Wednesday, May 19, 2010

Poo Do You Think You Are?

I've been on full-time barn duty for the past week while V attended her niece's graduation.  Now that she's back I can safely say all went well - the boys behaved themselves, no illnesses, injuries or great escapes.  Dusty did lose his fly mask a couple of times, but it was a great excuse to hop on Legs bareback and go a-huntin'.  Not quite as exciting as chasing fox or coyote, but hey - lemons into lemonade!

V is always grateful that I am willing to take care of the boys so she can go out of town from time to time, but the truth is I really do enjoy it.  As opposed to the large operations I used to work at (the largest of which had 100+ horses), taking care of 3 and 1/4 equines is refreshingly easy.  I love the simple efficiency of her little set up, and the ease of the daily routine allows plenty of time for thoughtful contemplation.

Just as you can tell a lot about a person by the decor of her home, you can also tell a lot about a horse by the way he keeps his stall.  I admit I am often guilty of humanizing horses' characteristics and I am personally OK with this.  That being said, while doing stalls this week I have made the following characterizations.

Please do not be scared; this will be relatively painless.

Dusty:  The Bachelor  It's no secret that most males seem to lack accuracy when aiming their stream at the porcelain god.  This deficiency does seem to be more prevalent in single males.  I have no scientific proof to back this up, but my theory is that the problem does decrease with marriage/co-habitation with the fairer sex (we are called that for a reason) due to said fairer sexes' constant bitching on the subject.  That, or they simply get better at cleaning up after themselves.  Dusty earns the title of "bachelor" because his stall is devoid of the "wet spot" - his entire stall is a wet spot.  I've never actually caught him doing it, but I would swear that he walks around as he urinates.

Zachary:  The Artist  You would think that a 9 hand mini-donkey would take full advantage of his 10' x 10' stall and spread things around, but he does not.  It's really pretty charming how he backs into one corner to drop his droppings.  Perhaps he has some sort of donkey feng shui thing going on.  What is only slightly less charming are the corresponding poop patterns on the wall behind his piles.  I can only hope that one day an image of Elvis will show up.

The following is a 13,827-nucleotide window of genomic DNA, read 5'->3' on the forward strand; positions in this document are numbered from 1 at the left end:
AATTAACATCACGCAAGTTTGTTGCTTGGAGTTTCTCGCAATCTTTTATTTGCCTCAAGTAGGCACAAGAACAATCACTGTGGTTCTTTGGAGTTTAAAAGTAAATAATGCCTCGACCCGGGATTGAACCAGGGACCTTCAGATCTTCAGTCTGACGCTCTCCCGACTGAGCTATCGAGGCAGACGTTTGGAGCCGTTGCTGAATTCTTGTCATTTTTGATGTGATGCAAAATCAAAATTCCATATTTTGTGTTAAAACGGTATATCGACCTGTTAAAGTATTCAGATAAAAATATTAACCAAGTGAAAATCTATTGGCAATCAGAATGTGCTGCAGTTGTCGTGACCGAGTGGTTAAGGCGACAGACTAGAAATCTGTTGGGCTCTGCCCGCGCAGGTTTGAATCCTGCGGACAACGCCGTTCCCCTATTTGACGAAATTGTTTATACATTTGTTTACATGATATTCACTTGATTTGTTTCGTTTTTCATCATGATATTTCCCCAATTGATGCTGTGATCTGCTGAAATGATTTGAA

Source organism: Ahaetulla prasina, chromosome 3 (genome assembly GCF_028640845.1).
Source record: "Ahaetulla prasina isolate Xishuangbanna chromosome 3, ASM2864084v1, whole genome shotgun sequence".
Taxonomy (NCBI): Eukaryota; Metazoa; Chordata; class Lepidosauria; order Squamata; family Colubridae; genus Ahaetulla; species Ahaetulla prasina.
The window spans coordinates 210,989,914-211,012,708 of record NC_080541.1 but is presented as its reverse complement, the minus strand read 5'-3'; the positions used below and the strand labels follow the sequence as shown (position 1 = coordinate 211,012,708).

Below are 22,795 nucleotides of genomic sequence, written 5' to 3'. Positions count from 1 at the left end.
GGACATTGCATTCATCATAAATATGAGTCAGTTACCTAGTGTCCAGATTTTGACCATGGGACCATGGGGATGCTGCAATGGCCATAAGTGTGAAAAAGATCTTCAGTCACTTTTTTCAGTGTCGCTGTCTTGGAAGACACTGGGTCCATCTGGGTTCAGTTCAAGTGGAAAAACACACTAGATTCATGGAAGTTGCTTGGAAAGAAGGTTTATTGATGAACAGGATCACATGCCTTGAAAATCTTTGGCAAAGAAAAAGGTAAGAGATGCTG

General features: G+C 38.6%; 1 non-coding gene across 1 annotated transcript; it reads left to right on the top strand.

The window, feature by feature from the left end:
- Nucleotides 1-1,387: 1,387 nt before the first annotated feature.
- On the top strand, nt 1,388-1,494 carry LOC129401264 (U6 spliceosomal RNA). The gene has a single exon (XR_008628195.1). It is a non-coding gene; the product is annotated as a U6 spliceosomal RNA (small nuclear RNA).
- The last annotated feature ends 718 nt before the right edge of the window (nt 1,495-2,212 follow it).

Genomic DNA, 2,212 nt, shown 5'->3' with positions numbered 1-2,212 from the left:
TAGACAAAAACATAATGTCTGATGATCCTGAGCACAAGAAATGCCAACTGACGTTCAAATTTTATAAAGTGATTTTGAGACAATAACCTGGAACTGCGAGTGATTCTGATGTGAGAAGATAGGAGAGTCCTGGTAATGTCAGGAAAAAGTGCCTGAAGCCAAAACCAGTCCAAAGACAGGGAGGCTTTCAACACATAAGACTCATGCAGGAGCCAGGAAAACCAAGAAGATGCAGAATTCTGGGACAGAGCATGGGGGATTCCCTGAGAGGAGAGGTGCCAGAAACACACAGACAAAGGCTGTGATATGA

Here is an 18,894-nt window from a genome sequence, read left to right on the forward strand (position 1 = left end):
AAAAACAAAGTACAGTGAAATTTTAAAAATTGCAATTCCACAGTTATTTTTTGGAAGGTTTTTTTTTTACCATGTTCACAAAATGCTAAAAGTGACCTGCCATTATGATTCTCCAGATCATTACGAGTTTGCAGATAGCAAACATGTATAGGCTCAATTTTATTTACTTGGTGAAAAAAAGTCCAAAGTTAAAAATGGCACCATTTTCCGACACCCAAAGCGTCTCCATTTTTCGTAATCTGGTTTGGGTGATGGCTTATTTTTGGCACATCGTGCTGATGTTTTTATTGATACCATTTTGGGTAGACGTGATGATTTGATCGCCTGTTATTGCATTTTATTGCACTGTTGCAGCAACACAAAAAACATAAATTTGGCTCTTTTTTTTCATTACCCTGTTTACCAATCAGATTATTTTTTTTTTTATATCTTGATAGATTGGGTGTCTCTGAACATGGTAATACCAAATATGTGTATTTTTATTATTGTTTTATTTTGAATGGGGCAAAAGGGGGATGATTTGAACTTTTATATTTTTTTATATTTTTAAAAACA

Skylar:  The Punk Rocker  Ever seen - or been a part of - a mosh pit at a concert?  I can only imagine that something similar happens in Skylar's stall nightly.  I have actually named his particular piece of real estate "The Mash Pit".  So thorough is he with the mashing of his poo/pee/hay/shavings that none retains any recognizable quality of its original form, but rather morphs into a new object all together - Poopeehayshave.  You may credit me with this discovery at your will.

Legs:  The Neat-Freak  A good human friend of mine (yes, I have them) falls into this category as well, to the point that she alphabetizes the items in her pantry.  I will admit that once or five times I have gone in there and moved one item just to see how long it would take her to notice and move it back (less than 5 minutes if she is cooking).  So consistent is Legs with his wet spot, that I regularly have to bring in sand and fill dirt to replenish the hole created from digging it out daily.  While he does lack Zachary's piling techniques, his poo piles are lined up perfectly along one wall  side by side, in order of completion. 

True story - several years ago the barn roof developed a leak directly above Legs' regular stall hay spot.  Fearing mold, I chose to move his hay 3 feet to the left until we could get the leak fixed.  Unfortunately, not only did I move the hay from the Designated Hay Spot, I chose to move it over a Designated Poo Spot.  When I brought Legs in that evening, he went immediately to where his hay should have been.  Although the hay was in plain view, he was decidedly confused.   He looked at me, looked at where the hay should have been, looked at me again, spotted the hay in a new spot, looked at me pleadingly one more time, then finally took a few tentative bites of hay-in-strange-location.  Needless to say, the offensive leak was fixed immediately.

Thus concludes today's admittedly inane observations.

Note:  As I finished writing this post, it was brought to my attention by the President of the HPAW Fan Club (Chef) that perhaps people would not be interested in reading the pee and poo habits of my horses, to which I said, "Have you read the title of this blog?". 

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